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A Deacon rockoon just after shipboard launch.
A rockoon at liftoff, August 2022.

A rockoon (from rocket and balloon) is a solid fuel sounding rocket that, rather than being lit immediately while still on the ground, is first carried into the upper atmosphere by a gas-filled balloon, then separated from the balloon and ignited. This allows the rocket to achieve a higher altitude, as the rocket does not have to move under power through the lower and thicker layers of the atmosphere.

The original concept was developed by Cmdr. Lee Lewis, Cmdr. G. Halvorson, S. F. Singer, and James A. Van Allen during the Aerobee rocket firing cruise of the U.S.S. Norton Sound on March 1, 1949.

A serious disadvantage is that unpiloted balloons cannot be steered,[1] and consequently the location from which the rocket is launched can be uncertain. Therefore, a large area for the fall of the rocket is required for safety reasons.

Early atmospheric research[edit]

Time magazine reported in 1959: "Van Allen's 'Rockoons' could not be fired in Iowa for fear that the spent rockets would strike an Iowan or his house." Van Allen convinced the U.S. Coast Guard to let him fire his rockoons from the icebreaker Eastwind that was bound for Greenland. "The first balloon rose properly to 70,000 ft. [21,000 m], but the rocket hanging under it did not fire. The second Rockoon behaved in the same maddening way. On the theory that extreme cold at high altitude might have stopped the clockwork supposed to ignite the rockets, Van Allen heated cans of orange juice snuggled them into the third Rockoon's gondola and wrapped the whole business in insulation. The rocket fired."

James Van Allen holding (Loki) instrumented Rockoon, Credit: JPL

The Office of Naval Research (USA ONR) used the Loki in some of its Rockoon launches, lofting the Loki to high altitudes on a helium balloon before firing, for upper atmosphere research.[2] The first Rockoon launch of the Loki I occurred on Jul 1 1955 from shipboard off the coast of Greenland.[3]

During July–October 1955 instrumented Loki I and Deacon rockets were successfully balloon launched (Rockoons) from shipboard off the coast of Greenland in cosmic-ray studies by The University of Iowa research group. Army Ordnance supplied JPL-developed Loki rockets and ONR sponsored the project.[4]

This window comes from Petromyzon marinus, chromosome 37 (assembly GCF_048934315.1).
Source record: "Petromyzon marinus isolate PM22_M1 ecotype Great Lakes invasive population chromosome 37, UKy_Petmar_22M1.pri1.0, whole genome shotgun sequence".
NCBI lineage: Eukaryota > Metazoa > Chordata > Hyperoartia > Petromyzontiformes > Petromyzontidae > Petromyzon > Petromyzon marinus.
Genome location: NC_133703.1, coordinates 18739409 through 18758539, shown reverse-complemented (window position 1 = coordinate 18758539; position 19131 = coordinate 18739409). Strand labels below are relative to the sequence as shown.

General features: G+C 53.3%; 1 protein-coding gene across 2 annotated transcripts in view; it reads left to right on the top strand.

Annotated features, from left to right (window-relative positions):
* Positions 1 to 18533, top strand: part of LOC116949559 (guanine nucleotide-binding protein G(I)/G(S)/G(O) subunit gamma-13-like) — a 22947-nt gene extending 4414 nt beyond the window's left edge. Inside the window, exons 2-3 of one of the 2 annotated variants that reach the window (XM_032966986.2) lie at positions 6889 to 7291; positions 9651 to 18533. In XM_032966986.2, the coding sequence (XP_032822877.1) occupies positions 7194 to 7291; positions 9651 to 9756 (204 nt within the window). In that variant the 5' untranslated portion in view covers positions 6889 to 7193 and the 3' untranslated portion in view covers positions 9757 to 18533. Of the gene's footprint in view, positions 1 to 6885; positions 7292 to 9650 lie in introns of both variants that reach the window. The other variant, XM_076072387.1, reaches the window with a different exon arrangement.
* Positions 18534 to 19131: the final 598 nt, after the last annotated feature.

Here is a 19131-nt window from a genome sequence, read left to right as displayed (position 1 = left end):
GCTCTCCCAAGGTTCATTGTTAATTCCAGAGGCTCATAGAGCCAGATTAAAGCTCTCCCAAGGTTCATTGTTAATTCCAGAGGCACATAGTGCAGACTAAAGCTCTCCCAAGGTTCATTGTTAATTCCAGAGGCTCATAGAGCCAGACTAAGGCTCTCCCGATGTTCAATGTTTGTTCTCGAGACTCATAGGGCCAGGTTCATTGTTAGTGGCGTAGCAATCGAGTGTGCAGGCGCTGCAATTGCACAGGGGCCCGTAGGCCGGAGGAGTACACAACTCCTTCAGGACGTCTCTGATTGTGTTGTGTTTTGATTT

The first attempt of the Deacon Rockoon on Aug 21 1952 06:25 GMT from the Arctic Ocean 80.1 N x 68.5 W was a failure.[5] However, success came on Aug 9 1953 in the Atlantic Ocean, Launch Site 11 Launch Point 10 74.38 N x 71.93 W, at 05:54 GMT.[6] This was quickly followed by another success on Aug 30 1953 20:46 GMT, at Atlantic Ocean Launch Site 11 Launch Point 13 53.13 N, 54.75 W.[6]

In September 1957, as part of the U.S. contributions for the International Geophysical Year, thirty-six rockoons were launched from Navy icebreaker USS Glacier (AGB-4) in Atlantic, Pacific, and Antarctic areas ranging from 75° N. to 72° S. latitude, as part of the scientific program headed by Van Allen together with Lawrence J. Cahill of the University of Iowa. These were the first known upper atmosphere rocket soundings in the Antarctic area. Launched from IGY Rockoon Launch Site 2, Atlantic Ocean; Latitude: 0.83° N, Longitude: 0.99° W.

Recent usage[edit]

More recently, the JP Aerospace company has developed and used rockoons as part of its space access plans.[7] Additionally, Iowa State University, the University of Alabama in Huntsville, and Purdue University (Purdue Orbital) have started programs to develop rockoons[8][9][10] and significant work has been recently done by Leo Aerospace based in Los Angeles and a Romanian space company, ARCASPACE. The Spanish company Zero2infinity plans to launch a toroid shaped rocket from a balloon called Bloostar in 2018[needs update] to carry micro satellites to low Earth orbit. UK base company, B2Space is developing the concept to launch small satellites into low Earth orbit.[11] The American company Deimos-One is developing an AI assisted concept to launch rockets and carry satellites to low Earth orbit.[12]

See also[edit]


  1. ^ "Ballooning FAQs". Retrieved April 1, 2020.
  2. ^ "Chronology - Quarter 2 1951". Archived from the original on January 18, 2010.
  3. ^ "Chronology - Quarter 3 1955". Archived from the original on December 2, 2008.
  4. ^ "Aeronautics and Astronautics Chronology, 1955-57".
  5. ^ "Chronology - Quarter 3 1952". Archived from the original on January 18, 2010.
  6. ^ a b "Chronology - Quarter 3 1953". Archived from the original on December 2, 2008.
  7. ^ "Rockoons".
  8. ^ "BalloonSat". Retrieved 2018-10-14.
  9. ^ "ISU Rockoon Project - SEDSWiki". Archived from the original on 2009-09-27. Retrieved 2010-02-27.
  10. ^ "Purdue Orbital". Purdue Orbital.
  11. ^ "B2Space".
  12. ^ "Stealth Startup Deimos-One Seeks To Revolutionize The Aerospace Industry With Radical New Launch Strategy". 2021-01-25. Retrieved 2021-01-26.


External links[edit]